In the loosest, most pandemic-meme-inspired interpretation of the phrase, nature is clearly healing. A few more seats at your favorite restaurant just opened up. The padlock on the fence of your local public basketball court is gone. You’re starting to clean your house because of potential company, not because you’ll take any excuse to stay busy and tidy up your pandemic isolation chamber. The sun is even setting after 7pm. Okay, daylight savings might technically have nothing to do with the pandemic. But it’s helping to accelerate the healing process that devastated everyone’s social and mental well-being over last year. Luckily for us, the music industry is a main focus of that healing process as well.
It’s no secret that the global lockdown devastated musical artists in particular by stripping away the live shows that often make up the vast majority of their income. With the future of live music top of mind, congress, nonprofits, streaming services, and many others have all done their part to move the needle just far enough to keep many independent artists afloat.
What specifically is moving that needle, you ask? The new CASE Act gives songwriters extra protection for copyright claims contested in small claims court. This gives them the grounds to defend their intellectual property without emptying their pockets trying to fight the record company’s expensive lawyers. The Protecting Lawful Streaming Act significantly increases the penalties for illegal streaming. This ensures that criminal streaming activity won’t be treated as a misdemeanor and artists can receive more royalties that they deserve.
As a means of differentiation from other streaming services, SoundCloud announced “fan powered royalties” which allow artists to get paid based on individual listening habits rather than number of streams. For example, if you only listen to one artist with your $5 SoundCloud subscription, that artist would get virtually all of your money. This systematic payment change claps back at the streaming services who pay per stream. For example, Spotify and Apple Music have often argued there’s no fairer way to pay artists than by giving them approximately $0.003 every time someone listens to their song.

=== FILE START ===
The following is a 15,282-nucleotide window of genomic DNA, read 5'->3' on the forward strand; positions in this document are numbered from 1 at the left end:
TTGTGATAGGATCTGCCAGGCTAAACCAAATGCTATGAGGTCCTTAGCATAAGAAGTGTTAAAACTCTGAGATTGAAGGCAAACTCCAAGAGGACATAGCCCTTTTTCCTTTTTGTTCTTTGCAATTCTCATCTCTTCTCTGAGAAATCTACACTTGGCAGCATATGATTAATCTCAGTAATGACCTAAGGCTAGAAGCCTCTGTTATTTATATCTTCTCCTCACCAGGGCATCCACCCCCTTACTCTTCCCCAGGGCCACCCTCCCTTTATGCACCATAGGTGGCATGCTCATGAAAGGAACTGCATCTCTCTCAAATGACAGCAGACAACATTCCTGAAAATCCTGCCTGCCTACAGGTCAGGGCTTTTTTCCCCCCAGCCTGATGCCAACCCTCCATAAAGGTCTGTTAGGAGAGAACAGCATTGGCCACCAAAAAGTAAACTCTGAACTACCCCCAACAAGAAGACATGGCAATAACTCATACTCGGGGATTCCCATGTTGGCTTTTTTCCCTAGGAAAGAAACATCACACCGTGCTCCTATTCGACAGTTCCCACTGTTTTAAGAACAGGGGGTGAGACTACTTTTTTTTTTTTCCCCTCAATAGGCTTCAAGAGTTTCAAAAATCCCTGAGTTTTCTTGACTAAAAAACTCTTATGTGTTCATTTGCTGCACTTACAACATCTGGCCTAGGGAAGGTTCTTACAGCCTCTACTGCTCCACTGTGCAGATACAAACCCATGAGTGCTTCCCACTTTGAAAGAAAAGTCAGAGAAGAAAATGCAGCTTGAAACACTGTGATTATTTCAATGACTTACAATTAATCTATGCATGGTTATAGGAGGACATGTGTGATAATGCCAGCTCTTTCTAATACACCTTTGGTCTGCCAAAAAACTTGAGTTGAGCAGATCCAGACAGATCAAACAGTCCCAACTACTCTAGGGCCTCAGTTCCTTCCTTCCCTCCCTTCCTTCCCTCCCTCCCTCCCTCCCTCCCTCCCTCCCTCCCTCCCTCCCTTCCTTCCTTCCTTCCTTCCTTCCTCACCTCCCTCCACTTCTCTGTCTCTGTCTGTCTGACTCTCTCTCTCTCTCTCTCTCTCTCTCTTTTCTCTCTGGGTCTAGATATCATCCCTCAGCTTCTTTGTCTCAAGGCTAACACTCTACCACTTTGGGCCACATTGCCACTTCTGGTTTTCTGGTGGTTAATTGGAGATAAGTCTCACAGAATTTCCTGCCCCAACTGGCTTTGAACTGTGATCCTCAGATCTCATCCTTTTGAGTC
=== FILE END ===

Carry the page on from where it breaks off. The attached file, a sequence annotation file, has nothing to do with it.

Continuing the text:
Equally as important from the perspective of someone who used to describe themselves as a “frequent concert-goer” is the Save Our Stages Act. This hugely important grant will provide 6 months of financial support to keep entertainment venues functioning long enough to survive until the summer. Bringing back live shows is the eventual key to ensuring artists’ long-term financial stability, so a bill that keeps venues open as a future catalyst for recovery is beyond crucial.
Yet even as financial recovery looks imminent for many musicians, there still seems to be a holding pattern of artists waiting to release music until vaccinations are given and social balance is restored. Take this year’s charts as an example. Olivia Rodrigo’s “Driver’s License” is the first song to hit 1 billion streams in 2021 after leading the Billboard Hot 100 charts for 8 consecutive weeks. Is it a great song? Yes, of course it is. Is it also indicative of an outwardly lonely society that hasn’t had any significant social and physical interaction for the better part of the last 12 months? I’d say so, and clearly a lot of other listeners would too.
So when will the 2021 hype train be ready to leave the station? Some would argue the Biebs already opened those train doors with his new album Justice and the accompanying earworm “Peaches“. But look at the artists that have hinted at a big release this summer…
Every song on Drake’s new EP Scary Hours 2 would probably be good enough to find its way into any 2021 party playlist, but rumor has it that this EP isn’t the only music Drake plans on dropping this year. BROCKHAMPTON seem poised to return to their riotous ways after their new single “BUZZCUT” hinted towards a forthcoming album filled with daydreams of future mosh pits. Bruno Mars and Anderson .Paak’s new identity as soul duo Silk Sonic sounds like an amazing excuse to lower your car windows on a summer night and shamelessly flex your golden pipes to whatever unfortunate soul happened to pull up next to you at a stop light.
And those are only the artists who were kind enough to drop a hint. Artists like Cardi B, Kendrick Lamar, Lorde, Rihanna, and Travis Scott are just some of the names rumored to appear on your new music playlist some time over the next 6 months.
So as we brace ourselves for the flood of summer bangers, let’s take a second to bask in the calm before the fully-vaccinated storm. The finish line is in sight. The light is on the horizon. Moods are lifting, and we have plenty of new music to soundtrack the changing tides. The following playlist contains 40 of my favorite songs released over the past three months. As always, the songs are in no particular order with a restriction of only one song per artist.
I know, I know, you don’t want to reminisce about the absolute dumpster fire we not-so-fondly knew as 2020. No one does. But I promise you, the best songs from last year are a worth revisiting regardless of the horrid year they represent. Check out last year’s best songs here: FeenyFaves – Top 200 Songs of 2020
No one likes lockdown anniversary posts, but it’s incredibly interesting looking back at the sobering uncertainty exemplified by last year’s equivalent Q1 article: FeenyFaves – Best Songs of 2020: Q1 (January-March)